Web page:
The Launch48 Edinburgh event, hosted at the University of Edinburgh Business School, is open to everyone, from serial entrepreneurs to young professionals to students.
Software developers, designers, marketers, business people, and people with ideas are invited to join the event, which takes place on October 29 to 31.
Attendees will be broken into teams of 15 to 20 people, with the aim of creating a real business idea in a single weekend.
From pitching ideas to final presentations, teams must work tirelessly day and night to produce prototypes, business models and revenue projections.
Companies formed in previous events in England have survived the weekend and become actual firms.
Too late now to register but for more information go to the Launch48 website
Rebecca Difford of LAUNCH.ed said:-
“Launch48 Edinburgh will help those looking for real work experience to building their portfolios, and will given people looking for a new project something to work on. For those running existing businesses, it’s also a great opportunity to extend their networks and meet new people to work with and share ideas.”
The University has a long history of helping staff and students turn their ideas into businesses.
Edinburgh Research and Innovation, its commercialisation arm, created 40 firms in the last academic year, a record for a Scottish University.
Its LAUNCH.ed programme helps student entrepreneurs to form new businesses themselves.
Here are the photos from the Launch48 Flickr site
The following video shows a public lecture presented by Professor Jane Norman on Thursday 21 October 2010. This is the first lecture in the 2010 Medical Detectives lecture series. Jane Norman is Professor of Maternal and Fetal Health at the University and Director of the Tommy’s Centre of Maternal and Fetal Health.
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The University website says:- Birth is the single event that unites us all. There is still much to learn about this process and there are few treatments when birth goes wrong.
Pre-term birth is on the rise. It is the single biggest cause of death and disability amongst babies born in the UK.
Maternal obesity is also increasing with associated problems for mothers and babies including increased risk of miscarriage, caesarean section and maternal death.
This lecture traces the detective work used to understand the process of labour and how we can improve outcomes for mums and babies.”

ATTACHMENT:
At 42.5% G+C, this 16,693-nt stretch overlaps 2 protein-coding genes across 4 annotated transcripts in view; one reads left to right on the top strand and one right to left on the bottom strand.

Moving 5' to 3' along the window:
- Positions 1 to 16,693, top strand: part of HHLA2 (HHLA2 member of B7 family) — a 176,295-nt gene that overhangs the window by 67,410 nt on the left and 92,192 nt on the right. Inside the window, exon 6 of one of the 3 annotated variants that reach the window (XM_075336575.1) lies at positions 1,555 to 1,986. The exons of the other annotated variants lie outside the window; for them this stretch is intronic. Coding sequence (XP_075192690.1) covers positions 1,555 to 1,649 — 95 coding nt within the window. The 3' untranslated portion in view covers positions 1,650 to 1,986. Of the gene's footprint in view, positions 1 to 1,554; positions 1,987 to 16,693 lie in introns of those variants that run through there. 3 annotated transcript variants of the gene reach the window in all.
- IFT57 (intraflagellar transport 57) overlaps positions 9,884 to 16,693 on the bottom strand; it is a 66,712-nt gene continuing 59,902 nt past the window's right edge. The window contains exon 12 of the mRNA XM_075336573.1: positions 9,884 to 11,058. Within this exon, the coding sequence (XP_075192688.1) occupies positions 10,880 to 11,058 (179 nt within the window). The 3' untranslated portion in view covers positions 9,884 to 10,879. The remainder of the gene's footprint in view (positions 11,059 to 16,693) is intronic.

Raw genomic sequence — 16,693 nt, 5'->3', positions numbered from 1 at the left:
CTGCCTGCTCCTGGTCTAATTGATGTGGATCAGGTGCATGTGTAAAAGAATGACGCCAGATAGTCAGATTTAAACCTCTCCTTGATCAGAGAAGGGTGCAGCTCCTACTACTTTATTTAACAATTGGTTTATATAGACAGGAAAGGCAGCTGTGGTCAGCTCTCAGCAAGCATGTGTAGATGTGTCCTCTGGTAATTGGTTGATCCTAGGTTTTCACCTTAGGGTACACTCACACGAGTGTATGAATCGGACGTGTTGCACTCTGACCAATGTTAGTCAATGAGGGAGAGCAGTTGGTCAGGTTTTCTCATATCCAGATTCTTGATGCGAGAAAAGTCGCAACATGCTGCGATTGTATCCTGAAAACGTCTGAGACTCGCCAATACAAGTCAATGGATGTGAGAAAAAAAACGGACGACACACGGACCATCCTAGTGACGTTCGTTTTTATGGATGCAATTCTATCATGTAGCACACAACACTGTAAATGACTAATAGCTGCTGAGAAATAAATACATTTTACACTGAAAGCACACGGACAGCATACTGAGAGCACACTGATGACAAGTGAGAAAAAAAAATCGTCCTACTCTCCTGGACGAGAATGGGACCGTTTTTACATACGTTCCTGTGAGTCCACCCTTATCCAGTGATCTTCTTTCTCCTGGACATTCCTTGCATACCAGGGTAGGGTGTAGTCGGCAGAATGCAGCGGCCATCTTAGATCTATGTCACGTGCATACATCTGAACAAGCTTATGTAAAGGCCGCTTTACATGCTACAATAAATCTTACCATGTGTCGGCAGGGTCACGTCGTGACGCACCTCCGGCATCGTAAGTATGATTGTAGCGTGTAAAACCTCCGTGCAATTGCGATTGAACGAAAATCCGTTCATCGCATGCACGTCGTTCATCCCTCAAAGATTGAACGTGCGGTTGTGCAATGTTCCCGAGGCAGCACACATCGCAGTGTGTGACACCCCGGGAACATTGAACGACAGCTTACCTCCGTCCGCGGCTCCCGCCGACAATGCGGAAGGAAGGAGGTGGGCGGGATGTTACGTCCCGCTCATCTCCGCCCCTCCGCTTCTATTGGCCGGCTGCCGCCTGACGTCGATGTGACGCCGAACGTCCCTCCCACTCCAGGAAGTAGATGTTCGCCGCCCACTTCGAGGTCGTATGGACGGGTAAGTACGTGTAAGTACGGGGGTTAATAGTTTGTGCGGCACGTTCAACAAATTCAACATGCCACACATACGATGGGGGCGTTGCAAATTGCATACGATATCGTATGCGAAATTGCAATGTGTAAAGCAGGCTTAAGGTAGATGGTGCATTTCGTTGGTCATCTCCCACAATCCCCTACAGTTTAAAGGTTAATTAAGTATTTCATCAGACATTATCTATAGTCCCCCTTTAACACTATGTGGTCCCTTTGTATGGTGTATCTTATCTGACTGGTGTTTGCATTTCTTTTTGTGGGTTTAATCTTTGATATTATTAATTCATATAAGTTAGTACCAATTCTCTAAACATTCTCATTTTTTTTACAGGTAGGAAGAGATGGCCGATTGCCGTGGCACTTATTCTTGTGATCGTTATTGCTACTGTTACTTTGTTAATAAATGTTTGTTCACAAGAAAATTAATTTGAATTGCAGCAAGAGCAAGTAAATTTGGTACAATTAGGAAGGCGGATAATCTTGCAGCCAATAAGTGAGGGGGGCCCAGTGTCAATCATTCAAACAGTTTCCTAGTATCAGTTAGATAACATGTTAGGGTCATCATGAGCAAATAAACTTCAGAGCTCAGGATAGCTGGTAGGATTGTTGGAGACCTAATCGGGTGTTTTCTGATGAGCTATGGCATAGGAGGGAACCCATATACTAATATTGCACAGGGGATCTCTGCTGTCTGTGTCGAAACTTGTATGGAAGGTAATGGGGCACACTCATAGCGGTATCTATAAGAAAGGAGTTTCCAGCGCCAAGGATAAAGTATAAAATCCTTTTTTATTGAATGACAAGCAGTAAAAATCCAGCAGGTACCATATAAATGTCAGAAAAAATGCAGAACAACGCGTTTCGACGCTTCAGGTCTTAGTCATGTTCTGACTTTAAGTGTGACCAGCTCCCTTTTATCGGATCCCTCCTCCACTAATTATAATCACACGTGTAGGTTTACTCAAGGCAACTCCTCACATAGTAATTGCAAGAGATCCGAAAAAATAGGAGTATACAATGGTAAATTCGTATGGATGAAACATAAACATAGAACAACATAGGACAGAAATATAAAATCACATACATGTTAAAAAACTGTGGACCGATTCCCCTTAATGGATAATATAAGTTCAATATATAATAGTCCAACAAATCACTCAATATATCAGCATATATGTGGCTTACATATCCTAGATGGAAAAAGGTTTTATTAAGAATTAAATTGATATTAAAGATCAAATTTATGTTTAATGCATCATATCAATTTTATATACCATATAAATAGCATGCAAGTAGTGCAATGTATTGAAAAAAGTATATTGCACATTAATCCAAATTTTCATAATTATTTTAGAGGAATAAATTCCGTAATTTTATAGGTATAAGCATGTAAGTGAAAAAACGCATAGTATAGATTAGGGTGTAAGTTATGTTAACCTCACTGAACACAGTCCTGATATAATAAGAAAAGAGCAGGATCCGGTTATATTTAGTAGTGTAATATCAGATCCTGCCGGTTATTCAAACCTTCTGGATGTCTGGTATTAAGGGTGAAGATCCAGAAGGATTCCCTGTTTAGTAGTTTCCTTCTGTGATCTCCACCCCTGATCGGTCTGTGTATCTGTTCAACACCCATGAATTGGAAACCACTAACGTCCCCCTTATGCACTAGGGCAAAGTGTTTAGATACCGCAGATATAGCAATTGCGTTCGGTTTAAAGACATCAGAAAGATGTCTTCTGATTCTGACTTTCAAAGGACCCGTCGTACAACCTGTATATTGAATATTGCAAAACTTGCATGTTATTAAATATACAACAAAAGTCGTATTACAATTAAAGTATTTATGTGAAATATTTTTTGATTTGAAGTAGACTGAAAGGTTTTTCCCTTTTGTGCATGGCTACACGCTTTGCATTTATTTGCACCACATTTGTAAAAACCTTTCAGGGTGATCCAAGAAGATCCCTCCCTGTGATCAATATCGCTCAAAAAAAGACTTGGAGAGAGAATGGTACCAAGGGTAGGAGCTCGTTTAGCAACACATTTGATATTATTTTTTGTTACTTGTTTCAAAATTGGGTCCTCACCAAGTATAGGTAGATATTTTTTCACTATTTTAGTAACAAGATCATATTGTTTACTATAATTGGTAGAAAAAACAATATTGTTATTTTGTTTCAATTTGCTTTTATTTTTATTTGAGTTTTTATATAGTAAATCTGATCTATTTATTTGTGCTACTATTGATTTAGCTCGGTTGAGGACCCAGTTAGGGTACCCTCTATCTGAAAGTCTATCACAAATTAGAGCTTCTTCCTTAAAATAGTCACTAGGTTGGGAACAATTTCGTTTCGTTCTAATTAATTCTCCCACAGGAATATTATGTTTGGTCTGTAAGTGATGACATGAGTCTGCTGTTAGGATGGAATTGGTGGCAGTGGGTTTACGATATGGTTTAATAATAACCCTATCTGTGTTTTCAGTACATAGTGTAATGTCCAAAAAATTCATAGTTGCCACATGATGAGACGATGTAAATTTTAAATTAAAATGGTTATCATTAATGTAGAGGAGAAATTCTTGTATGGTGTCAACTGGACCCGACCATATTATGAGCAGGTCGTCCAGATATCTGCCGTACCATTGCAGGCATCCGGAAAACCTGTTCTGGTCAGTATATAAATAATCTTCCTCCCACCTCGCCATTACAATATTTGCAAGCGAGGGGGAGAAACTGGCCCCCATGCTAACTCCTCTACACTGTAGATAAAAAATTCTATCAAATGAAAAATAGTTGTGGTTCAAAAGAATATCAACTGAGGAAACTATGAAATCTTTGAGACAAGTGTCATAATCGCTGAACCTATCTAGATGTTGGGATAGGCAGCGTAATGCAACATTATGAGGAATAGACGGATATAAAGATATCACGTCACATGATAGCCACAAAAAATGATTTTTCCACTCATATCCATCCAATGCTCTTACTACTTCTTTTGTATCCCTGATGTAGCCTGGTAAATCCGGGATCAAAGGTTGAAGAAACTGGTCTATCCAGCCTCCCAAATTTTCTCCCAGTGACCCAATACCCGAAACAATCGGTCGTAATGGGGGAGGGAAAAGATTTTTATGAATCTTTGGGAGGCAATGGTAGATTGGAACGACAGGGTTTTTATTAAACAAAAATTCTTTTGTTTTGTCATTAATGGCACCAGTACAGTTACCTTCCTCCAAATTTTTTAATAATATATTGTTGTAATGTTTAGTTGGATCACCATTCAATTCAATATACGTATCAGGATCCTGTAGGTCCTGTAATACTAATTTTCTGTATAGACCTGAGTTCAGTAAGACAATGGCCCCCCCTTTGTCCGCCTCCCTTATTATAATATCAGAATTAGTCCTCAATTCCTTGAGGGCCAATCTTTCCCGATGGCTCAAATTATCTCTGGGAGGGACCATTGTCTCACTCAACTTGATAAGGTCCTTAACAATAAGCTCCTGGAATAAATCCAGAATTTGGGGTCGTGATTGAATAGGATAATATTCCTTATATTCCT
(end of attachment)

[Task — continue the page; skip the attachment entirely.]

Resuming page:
As we approach winter, TV Licensing and Age UK are urging anyone over 75 in Edinburgh to make sure that they’re claiming their free TV Licence. Budgeting can become more difficult as you get older and so TV Licensing has made it easier than ever to apply for the free over 75 licence. What’s more, if you live with someone aged over 75, their free licence will cover all the equipment in the property, meaning you could also benefit.
Anyone aged 75 or over is entitled to a free TV Licence for their main address. Over 23,600 people in Edinburgh are among almost 3.9 million people across the UK who are already enjoying the benefits of the concession. There are around a further 250 people due to turn 75 within the next year who are currently on a short term licence to take them up to their birthday.
TV Licensing has been working with elderly advice groups across the UK and in Scotland to make sure anyone who is eligible is aware of the free over 75 TV Licence.
Michelle Mitchell, charity director for Age UK, said: “Many older people live on low fixed incomes, so the free television licence for people aged 75 and over is a valuable entitlement and we would urge people to make sure they apply this year. Television offers many older people a vital source of information and entertainment, especially for those who find it hard to get out and about.
“It’s easy to apply for your free television licence today by calling 0300 790 6073 or going to the TV Licensing website.”
Applying for a free licence is easy and once you have done so, TV Licensing will renew it automatically annually for 3 years, cutting down on excess paperwork.
Fergus Reid, TV Licensing spokesperson, said: “Anyone aged 75 or older is entitled to a free TV Licence, so, if you’re spending time with older relatives in the coming months then make sure they’re taking advantage of the concession.
“Some residents in Edinburgh may be contacted to about their over 75 licence in the next few weeks to check that their details have not changed. They don’t need to worry though – it is just a routine check to ensure they have not moved home and there is no need to get in touch unless there have been any changes to their situation.”